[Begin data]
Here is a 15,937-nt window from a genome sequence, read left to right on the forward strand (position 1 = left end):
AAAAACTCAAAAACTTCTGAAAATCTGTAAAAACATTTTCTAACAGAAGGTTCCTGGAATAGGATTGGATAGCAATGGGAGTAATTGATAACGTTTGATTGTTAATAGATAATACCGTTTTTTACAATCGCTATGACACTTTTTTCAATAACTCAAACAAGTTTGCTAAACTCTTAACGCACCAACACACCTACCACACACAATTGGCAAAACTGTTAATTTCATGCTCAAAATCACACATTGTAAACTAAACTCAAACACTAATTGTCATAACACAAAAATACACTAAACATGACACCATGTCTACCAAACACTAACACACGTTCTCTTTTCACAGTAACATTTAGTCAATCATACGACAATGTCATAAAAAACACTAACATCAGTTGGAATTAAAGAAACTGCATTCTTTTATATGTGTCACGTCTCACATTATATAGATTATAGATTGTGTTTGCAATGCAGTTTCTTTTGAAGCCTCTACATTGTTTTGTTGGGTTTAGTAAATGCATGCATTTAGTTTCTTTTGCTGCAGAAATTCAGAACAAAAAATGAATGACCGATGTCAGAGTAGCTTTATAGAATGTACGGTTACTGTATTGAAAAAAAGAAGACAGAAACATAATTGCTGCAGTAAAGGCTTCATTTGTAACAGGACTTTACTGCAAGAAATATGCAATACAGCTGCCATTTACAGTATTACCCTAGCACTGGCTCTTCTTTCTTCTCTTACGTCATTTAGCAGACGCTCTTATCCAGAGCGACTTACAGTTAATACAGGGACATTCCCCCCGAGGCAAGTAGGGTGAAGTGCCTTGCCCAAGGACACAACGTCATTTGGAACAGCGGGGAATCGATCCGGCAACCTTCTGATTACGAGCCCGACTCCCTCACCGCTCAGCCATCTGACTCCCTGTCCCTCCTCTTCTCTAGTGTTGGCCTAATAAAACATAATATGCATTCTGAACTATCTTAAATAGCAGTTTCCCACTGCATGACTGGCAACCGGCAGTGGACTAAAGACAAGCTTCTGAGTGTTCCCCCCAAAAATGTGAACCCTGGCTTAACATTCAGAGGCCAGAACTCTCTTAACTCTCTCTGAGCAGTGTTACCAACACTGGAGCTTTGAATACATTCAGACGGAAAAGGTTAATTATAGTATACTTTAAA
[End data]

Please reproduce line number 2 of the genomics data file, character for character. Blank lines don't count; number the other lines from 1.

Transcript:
AAAAACTCAAAAACTTCTGAAAATCTGTAAAAACATTTTCTAACAGAAGGTTCCTGGAATAGGATTGGATAGCAATGGGAGTAATTGATAACGTTTGATTGTTAATAGATAATACCGTTTTTTACAATCGCTATGACACTTTTTTCAATAACTCAAACAAGTTTGCTAAACTCTTAACGCACCAACACACCTACCACACACAATTGGCAAAACTGTTAATTTCATGCTCAAAATCACACATTGTAAACTAAACTCAAACACTAATTGTCATAACACAAAAATACACTAAACATGACACCATGTCTACCAAACACTAACACACGTTCTCTTTTCACAGTAACATTTAGTCAATCATACGACAATGTCATAAAAAACACTAACATCAGTTGGAATTAAAGAAACTGCATTCTTTTATATGTGTCACGTCTCACATTATATAGATTATAGATTGTGTTTGCAATGCAGTTTCTTTTGAAGCCTCTACATTGTTTTGTTGGGTTTAGTAAATGCATGCATTTAGTTTCTTTTGCTGCAGAAATTCAGAACAAAAAATGAATGACCGATGTCAGAGTAGCTTTATAGAATGTACGGTTACTGTATTGAAAAAAAGAAGACAGAAACATAATTGCTGCAGTAAAGGCTTCATTTGTAACAGGACTTTACTGCAAGAAATATGCAATACAGCTGCCATTTACAGTATTACCCTAGCACTGGCTCTTCTTTCTTCTCTTACGTCATTTAGCAGACGCTCTTATCCAGAGCGACTTACAGTTAATACAGGGACATTCCCCCCGAGGCAAGTAGGGTGAAGTGCCTTGCCCAAGGACACAACGTCATTTGGAACAGCGGGGAATCGATCCGGCAACCTTCTGATTACGAGCCCGACTCCCTCACCGCTCAGCCATCTGACTCCCTGTCCCTCCTCTTCTCTAGTGTTGGCCTAATAAAACATAATATGCATTCTGAACTATCTTAAATAGCAGTTTCCCACTGCATGACTGGCAACCGGCAGTGGACTAAAGACAAGCTTCTGAGTGTTCCCCCCAAAAATGTGAACCCTGGCTTAACATTCAGAGGCCAGAACTCTCTTAACTCTCTCTGAGCAGTGTTACCAACACTGGAGCTTTGAATACATTCAGACGGAAAAGGTTAATTATAGTATACTTTAAA